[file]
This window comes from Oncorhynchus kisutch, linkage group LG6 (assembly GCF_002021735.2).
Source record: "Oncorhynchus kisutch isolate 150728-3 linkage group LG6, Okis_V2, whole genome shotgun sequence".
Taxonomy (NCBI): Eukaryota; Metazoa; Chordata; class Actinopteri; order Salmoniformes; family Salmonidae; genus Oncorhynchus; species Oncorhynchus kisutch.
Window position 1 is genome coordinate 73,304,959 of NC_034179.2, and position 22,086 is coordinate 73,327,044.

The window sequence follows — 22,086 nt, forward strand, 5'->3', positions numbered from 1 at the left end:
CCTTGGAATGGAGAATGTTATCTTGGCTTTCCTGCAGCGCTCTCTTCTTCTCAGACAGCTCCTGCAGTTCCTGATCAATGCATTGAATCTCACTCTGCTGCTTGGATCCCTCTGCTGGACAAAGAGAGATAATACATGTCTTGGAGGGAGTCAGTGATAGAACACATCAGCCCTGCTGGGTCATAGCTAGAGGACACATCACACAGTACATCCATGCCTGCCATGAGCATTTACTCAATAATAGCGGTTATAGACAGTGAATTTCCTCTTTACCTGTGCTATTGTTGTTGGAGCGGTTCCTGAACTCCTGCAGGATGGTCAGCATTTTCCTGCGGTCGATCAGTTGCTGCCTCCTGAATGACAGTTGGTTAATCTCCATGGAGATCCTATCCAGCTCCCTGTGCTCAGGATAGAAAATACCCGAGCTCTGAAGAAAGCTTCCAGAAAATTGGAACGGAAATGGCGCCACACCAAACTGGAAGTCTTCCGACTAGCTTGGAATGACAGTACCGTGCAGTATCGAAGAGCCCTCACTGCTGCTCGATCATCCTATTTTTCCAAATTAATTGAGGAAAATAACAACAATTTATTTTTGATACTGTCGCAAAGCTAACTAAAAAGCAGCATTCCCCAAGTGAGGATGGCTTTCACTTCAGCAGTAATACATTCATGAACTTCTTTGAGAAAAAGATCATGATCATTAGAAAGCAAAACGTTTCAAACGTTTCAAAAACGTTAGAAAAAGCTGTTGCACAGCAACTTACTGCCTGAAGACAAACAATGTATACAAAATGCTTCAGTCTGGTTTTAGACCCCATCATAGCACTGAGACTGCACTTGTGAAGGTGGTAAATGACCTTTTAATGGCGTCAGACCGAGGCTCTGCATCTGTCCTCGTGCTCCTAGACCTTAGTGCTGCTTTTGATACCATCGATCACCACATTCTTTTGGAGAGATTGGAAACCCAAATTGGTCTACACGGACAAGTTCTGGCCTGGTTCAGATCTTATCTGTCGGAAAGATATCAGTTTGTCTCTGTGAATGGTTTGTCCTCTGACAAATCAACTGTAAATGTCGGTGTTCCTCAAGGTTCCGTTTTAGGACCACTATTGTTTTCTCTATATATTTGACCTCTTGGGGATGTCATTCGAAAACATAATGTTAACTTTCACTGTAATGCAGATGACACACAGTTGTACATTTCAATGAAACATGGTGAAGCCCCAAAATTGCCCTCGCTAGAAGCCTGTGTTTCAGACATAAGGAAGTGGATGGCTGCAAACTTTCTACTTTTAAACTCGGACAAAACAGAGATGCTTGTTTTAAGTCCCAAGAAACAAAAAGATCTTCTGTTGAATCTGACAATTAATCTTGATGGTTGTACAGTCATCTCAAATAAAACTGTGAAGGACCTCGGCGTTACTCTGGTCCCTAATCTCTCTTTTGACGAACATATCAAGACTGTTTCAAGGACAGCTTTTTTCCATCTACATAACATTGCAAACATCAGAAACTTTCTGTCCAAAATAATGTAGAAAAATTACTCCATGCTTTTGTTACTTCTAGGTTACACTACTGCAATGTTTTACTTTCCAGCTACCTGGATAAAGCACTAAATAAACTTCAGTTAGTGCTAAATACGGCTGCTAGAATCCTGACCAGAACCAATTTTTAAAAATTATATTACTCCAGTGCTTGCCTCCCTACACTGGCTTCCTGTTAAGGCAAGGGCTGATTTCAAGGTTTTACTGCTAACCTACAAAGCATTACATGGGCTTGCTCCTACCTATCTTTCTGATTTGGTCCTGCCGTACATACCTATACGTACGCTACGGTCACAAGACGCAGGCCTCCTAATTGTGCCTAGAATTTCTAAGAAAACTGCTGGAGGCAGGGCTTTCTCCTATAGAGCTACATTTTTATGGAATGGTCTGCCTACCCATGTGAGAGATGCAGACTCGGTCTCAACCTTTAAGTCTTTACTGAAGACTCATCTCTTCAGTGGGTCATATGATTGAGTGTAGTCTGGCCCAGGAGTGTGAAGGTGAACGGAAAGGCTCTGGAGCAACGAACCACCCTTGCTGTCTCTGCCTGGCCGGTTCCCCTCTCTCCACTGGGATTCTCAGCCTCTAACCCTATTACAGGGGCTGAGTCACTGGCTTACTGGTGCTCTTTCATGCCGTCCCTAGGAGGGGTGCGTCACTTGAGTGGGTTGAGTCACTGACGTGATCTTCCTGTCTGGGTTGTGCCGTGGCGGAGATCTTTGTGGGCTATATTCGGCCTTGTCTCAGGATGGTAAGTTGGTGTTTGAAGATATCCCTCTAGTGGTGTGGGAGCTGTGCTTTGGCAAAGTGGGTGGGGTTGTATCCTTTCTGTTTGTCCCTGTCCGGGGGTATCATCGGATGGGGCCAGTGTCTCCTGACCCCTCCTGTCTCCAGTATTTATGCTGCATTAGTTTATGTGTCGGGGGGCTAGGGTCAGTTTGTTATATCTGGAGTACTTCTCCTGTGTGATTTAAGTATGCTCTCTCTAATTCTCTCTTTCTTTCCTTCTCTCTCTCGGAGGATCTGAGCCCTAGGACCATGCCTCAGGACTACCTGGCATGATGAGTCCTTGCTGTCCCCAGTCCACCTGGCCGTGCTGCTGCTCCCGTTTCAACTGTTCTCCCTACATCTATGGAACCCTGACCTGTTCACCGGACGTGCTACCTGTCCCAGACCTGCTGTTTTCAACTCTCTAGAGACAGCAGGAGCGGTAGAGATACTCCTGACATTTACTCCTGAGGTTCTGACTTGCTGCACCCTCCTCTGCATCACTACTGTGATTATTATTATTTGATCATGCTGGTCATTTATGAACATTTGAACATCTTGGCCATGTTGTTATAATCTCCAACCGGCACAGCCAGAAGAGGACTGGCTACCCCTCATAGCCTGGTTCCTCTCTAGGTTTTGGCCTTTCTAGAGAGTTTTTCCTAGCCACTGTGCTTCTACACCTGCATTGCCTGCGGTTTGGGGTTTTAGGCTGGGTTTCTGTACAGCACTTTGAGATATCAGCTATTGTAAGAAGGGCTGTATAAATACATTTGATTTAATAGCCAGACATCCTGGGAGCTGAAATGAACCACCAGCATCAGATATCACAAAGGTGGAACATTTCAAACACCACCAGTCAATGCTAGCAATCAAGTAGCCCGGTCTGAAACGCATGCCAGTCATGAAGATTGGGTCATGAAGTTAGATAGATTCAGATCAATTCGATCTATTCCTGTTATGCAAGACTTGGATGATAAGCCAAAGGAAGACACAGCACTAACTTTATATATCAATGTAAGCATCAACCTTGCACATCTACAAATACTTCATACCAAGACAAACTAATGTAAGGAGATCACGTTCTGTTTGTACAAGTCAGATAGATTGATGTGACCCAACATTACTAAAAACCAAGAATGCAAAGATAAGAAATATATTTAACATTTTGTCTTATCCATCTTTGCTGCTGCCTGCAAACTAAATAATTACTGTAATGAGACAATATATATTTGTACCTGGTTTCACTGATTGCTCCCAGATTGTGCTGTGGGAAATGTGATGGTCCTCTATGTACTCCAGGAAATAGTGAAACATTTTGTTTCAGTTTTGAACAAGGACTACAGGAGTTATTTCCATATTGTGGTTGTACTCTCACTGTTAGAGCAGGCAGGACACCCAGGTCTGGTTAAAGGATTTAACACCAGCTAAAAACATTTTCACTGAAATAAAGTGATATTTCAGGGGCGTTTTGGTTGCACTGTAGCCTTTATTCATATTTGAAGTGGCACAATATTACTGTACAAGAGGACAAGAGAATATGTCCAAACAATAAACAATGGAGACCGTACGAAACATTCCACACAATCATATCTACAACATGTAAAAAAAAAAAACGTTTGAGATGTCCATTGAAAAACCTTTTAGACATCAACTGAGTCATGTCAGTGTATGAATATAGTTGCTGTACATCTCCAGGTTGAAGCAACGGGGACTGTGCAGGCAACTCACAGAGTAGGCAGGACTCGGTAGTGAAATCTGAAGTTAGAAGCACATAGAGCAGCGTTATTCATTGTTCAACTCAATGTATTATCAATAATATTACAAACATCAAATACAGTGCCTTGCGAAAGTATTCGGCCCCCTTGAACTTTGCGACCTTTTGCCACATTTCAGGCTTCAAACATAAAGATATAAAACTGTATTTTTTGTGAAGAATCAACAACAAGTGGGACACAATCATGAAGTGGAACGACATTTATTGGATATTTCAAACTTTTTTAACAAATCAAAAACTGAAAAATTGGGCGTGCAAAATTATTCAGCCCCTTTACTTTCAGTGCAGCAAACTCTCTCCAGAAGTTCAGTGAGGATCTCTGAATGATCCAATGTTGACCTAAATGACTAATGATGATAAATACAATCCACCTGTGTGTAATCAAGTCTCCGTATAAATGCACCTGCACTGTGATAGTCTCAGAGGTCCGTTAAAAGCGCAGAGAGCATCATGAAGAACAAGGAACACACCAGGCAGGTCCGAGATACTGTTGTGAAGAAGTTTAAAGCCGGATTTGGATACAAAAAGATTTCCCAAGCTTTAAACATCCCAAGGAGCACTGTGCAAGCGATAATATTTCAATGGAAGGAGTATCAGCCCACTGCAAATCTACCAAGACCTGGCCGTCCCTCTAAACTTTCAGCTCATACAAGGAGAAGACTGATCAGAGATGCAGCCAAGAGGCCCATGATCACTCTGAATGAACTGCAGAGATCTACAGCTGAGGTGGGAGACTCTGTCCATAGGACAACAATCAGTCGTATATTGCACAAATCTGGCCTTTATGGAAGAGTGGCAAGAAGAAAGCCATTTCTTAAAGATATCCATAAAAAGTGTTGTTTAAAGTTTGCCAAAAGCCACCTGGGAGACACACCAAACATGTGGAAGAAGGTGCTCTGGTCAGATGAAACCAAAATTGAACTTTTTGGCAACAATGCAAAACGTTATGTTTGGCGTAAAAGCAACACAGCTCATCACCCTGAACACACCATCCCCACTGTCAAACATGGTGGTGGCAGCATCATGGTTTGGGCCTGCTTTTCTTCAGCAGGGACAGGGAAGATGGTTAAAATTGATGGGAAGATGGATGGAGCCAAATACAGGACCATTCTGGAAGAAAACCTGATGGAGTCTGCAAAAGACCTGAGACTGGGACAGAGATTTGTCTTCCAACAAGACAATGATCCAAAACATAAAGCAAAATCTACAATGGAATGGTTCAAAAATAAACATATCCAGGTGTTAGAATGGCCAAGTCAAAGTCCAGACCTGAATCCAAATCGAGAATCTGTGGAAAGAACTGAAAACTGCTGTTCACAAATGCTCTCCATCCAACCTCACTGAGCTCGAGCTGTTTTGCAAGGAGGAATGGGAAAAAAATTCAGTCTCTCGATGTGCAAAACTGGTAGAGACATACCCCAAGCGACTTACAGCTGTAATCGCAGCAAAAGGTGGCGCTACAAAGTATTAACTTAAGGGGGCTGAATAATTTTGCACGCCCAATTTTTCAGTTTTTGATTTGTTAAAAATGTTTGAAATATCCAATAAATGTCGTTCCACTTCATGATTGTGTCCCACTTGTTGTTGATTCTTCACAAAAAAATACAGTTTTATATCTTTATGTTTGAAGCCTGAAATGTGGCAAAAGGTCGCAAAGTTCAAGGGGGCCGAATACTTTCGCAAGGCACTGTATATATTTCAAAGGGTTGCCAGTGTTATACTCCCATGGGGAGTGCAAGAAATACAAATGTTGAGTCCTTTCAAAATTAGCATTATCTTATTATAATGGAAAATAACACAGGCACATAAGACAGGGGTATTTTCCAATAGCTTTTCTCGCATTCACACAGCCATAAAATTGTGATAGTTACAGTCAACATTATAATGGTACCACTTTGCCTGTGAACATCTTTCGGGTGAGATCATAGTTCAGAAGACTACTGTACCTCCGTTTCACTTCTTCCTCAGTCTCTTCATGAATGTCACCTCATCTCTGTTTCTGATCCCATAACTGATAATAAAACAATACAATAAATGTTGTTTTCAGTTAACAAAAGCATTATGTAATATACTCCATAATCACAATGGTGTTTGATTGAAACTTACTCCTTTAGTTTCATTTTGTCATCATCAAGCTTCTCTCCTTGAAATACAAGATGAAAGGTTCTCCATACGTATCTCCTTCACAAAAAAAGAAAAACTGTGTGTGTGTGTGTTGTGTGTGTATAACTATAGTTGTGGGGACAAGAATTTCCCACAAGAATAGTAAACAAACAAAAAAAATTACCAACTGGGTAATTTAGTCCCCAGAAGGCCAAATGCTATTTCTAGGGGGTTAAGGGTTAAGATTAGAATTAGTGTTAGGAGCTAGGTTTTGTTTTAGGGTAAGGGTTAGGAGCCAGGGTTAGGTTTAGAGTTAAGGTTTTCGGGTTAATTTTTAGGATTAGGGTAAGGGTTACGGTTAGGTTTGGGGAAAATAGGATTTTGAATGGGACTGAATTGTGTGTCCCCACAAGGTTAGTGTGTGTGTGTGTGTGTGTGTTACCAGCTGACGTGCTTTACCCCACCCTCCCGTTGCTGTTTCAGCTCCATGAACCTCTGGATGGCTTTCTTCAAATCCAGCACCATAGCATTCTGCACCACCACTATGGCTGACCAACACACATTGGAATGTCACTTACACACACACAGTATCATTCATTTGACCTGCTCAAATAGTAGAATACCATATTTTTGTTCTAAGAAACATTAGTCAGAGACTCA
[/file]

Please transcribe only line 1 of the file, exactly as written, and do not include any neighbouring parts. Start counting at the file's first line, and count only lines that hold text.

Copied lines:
This window comes from Oncorhynchus kisutch, linkage group LG6 (assembly GCF_002021735.2).